Wine Blog

The Tuscan Dream of a Belgian Lawyer Realized by His Grandson

In Lucignano, located in the Valdichiana area in southeastern Tuscany, lies Tenuta Licinia. It is a small farm that the Belgian lawyer Jacques de Liedekerke acquired in the 1970s. His grandson James Marshall who has run the winery since 2020, says that his grandfather was “a wine lover but [in the beginning] he had no intention of creating a wine project.” However, the farm came with a small vineyard plot with mainly Sangiovese that the local neighbors said was great and with beautiful subsoil.

It would take about 30 years for Jacques de Liedekerke to start realizing that it might be a good idea to do something about his vineyard plots at Tenuta Licinia. He had followed the development of the wine industry in Tuscany going from quantity to a more quality-focused production in the late 1990s. De Liedekerke did some research and discovered that half his vineyard plot had a very interesting subsoil with mainly galestro while the other half had a less fascinating subsoil. The soils in the valley are not as interesting as the ones on the more rocky hills, according to James Marshall.

In 2006 and 2007, he decided to replant the vineyard with mainly Cabernet Sauvignon but also other French-inspired varieties such as Cabernet Franc, Merlot, and Petit Verdot. De Liedekerke loved Cabernet Sauvignon wines in Bordeaux style and that is why he decided to plant mainly this grape variety. He was also convinced that single vineyard wines were the way to go to better enhance the unique characteristics of the subsoil and the terroir.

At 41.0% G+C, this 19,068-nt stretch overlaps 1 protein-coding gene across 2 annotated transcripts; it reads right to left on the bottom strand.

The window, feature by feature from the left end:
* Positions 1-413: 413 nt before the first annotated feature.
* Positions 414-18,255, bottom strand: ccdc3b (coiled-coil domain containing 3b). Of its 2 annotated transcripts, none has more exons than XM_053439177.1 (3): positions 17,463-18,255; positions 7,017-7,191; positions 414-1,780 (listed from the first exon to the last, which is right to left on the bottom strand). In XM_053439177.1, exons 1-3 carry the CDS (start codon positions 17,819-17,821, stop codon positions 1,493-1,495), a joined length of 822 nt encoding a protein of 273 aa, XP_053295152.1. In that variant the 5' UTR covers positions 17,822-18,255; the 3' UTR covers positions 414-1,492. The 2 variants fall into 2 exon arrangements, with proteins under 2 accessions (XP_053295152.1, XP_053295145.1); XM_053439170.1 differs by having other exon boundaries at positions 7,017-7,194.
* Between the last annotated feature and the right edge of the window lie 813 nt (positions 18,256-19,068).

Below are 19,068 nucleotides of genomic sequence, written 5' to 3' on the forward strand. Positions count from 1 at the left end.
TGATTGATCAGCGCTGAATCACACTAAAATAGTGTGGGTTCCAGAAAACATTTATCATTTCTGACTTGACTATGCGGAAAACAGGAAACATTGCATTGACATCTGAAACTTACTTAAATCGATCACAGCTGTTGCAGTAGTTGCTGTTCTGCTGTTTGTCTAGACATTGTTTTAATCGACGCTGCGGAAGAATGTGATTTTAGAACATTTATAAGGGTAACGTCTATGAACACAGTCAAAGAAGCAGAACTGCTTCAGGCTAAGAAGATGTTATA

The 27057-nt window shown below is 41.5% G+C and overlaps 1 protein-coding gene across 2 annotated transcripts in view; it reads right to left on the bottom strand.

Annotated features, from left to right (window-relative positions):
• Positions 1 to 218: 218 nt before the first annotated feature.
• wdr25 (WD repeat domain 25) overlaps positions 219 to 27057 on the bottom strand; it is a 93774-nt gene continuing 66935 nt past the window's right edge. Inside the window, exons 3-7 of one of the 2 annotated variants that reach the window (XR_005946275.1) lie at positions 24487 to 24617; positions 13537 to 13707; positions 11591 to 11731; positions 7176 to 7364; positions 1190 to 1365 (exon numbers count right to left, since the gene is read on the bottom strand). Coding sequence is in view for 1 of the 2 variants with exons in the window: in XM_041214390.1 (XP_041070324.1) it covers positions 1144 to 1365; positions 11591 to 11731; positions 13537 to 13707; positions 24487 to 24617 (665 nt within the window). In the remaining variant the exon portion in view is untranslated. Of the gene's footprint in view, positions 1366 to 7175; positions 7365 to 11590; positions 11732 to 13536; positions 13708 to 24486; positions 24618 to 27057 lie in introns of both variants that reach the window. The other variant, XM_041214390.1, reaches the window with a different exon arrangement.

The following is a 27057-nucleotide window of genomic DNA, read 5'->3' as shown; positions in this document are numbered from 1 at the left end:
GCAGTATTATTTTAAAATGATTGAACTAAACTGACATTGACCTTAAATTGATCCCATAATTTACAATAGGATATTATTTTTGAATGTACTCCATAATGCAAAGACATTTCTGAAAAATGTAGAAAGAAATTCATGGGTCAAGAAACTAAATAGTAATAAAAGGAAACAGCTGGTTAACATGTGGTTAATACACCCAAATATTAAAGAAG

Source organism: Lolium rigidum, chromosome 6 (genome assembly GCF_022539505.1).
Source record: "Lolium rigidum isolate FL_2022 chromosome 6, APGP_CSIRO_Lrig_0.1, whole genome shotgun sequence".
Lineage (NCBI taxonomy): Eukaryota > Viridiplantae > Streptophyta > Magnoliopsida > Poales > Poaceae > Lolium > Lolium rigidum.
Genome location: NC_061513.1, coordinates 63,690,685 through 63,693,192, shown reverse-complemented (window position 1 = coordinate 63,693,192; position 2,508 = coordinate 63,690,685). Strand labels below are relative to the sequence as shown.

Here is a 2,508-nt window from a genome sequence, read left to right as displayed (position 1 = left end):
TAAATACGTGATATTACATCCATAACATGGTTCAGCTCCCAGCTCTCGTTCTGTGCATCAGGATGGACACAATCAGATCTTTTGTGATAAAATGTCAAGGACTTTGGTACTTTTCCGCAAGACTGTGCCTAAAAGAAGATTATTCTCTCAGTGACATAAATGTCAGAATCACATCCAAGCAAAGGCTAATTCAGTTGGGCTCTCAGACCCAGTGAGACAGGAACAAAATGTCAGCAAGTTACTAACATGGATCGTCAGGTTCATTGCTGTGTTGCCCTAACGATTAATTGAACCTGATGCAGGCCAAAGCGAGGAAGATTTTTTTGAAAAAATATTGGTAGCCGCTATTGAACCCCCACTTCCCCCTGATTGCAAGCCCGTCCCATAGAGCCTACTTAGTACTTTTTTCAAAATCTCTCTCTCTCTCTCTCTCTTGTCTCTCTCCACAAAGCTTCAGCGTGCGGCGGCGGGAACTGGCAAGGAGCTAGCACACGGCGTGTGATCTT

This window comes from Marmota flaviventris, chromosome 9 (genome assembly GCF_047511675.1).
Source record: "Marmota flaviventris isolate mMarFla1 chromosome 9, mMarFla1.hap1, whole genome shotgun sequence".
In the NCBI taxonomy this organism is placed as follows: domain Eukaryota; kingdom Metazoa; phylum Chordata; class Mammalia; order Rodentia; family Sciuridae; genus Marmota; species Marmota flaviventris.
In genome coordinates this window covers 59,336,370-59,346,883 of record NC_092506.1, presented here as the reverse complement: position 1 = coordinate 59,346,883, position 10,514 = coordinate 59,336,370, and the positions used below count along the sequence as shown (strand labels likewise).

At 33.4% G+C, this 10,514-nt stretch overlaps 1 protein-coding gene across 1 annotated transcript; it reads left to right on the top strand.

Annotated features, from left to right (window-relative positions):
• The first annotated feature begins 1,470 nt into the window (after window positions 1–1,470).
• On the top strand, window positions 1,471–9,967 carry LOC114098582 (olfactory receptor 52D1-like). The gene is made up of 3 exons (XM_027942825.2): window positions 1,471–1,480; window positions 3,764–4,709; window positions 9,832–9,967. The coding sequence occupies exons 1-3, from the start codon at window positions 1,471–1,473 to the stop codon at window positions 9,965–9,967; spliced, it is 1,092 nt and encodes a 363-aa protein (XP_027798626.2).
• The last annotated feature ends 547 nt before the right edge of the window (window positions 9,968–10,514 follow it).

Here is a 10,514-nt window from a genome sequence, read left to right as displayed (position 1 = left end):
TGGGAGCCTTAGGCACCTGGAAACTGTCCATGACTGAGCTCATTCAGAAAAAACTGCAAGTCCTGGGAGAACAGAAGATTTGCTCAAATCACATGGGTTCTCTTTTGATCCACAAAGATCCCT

The Valdichiana Wine Area

The Valdichiana DOC is an area that stretches not only over the provinces of Arezzo and Siena but also over the regions of Tuscany and Umbria. The appellation reaches down to the Orvieto area. Trebbiano Toscano, Malvasia bianca lunga, Grechetto, and Sangiovese are the more traditional grapes here but also international grapes are grown, just as in the case of Tenuta Licinia.

The fertile Valdichiana area has very strong links to the Etruscan era just like most of Tuscany and the Arezzo side was considered the “bread basket” of Etruria in that period. Today, Valdichiana is still seen as a bit more hidden and “wild” area than other parts of Tuscany. Valdichiana is the home of the Aglione (the very large garlic variety that has a more delicate taste) and the breeding of Chianina cattle.

Photo: Courtesy of Tenuta Licinia

Tenuta Licinia is located close to Lucignano which is in the southern part of the province of Arezzo, not far from well-known locations such as Montepulciano, Sinalunga, Rapolano Terme, Cortona, etc. The medieval hamlet of Lucignano is known for its local farmers’ food such as panzanella or bread soup.

James Marshall Realizes His Grandfather’s Dream

James Marshall decided to leave his academic career in philosophy behind in 2020 to dedicate himself to making wine at the family estate in Valdichiana in Tuscany. His idea is to help the vineyard to give an expression to the “most beautiful characters” in the wine. Today, they have 6,5 ha farmed organically and they also follow certain biodynamic principles to strive to have as healthy as possible vines and soil. He is in favor of wines with a clean, elegant varietal expression where the wood is not too intrusive and the tannins are smooth and velvety.